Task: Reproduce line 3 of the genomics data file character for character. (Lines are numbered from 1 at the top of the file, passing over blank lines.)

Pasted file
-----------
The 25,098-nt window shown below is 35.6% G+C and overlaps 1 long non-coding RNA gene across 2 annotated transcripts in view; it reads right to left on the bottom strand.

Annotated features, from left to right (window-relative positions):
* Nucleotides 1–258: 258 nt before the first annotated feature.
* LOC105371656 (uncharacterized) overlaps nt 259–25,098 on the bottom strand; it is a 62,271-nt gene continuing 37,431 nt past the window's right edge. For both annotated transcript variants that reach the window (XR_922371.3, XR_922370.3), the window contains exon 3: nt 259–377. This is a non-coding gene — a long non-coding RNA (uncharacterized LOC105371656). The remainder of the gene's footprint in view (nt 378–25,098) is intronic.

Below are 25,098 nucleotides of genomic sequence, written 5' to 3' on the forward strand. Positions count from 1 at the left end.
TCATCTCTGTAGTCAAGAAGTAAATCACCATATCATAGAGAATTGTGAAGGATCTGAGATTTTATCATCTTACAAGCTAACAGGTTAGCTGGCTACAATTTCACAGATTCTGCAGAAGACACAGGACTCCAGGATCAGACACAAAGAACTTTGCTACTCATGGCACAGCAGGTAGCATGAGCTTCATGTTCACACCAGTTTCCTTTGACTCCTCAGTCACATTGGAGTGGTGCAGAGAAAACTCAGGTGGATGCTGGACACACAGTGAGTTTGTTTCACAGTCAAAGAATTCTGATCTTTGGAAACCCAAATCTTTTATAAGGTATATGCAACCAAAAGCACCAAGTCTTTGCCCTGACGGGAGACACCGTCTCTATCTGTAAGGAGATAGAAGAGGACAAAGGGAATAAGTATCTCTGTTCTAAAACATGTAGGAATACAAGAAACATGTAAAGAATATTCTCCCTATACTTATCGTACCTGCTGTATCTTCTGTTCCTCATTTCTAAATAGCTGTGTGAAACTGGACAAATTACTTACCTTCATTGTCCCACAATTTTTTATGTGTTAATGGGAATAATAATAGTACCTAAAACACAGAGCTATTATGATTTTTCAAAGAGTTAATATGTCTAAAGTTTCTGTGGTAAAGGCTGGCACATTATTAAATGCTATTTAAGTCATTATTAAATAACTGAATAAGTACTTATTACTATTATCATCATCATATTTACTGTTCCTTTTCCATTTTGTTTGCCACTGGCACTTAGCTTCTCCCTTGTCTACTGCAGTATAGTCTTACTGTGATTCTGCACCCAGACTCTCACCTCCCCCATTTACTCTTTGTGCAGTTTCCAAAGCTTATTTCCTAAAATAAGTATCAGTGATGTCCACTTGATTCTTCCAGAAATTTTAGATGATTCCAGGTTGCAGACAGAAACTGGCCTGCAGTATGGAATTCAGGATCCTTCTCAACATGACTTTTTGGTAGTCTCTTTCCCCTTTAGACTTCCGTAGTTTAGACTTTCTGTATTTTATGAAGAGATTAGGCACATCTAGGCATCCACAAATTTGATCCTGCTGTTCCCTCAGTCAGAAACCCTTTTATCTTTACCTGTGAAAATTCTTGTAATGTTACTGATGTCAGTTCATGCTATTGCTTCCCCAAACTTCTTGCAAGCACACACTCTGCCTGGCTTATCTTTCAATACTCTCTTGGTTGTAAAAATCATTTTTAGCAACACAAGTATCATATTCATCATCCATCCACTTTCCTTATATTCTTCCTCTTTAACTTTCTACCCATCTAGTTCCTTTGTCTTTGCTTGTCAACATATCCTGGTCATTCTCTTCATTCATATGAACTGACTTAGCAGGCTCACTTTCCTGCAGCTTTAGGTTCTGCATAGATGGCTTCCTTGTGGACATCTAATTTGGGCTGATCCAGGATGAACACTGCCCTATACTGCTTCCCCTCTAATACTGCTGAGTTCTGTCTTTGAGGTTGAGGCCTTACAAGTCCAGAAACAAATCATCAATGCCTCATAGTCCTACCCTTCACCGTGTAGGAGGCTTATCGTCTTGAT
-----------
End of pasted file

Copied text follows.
* Nucleotides 1–258: 258 nt before the first annotated feature.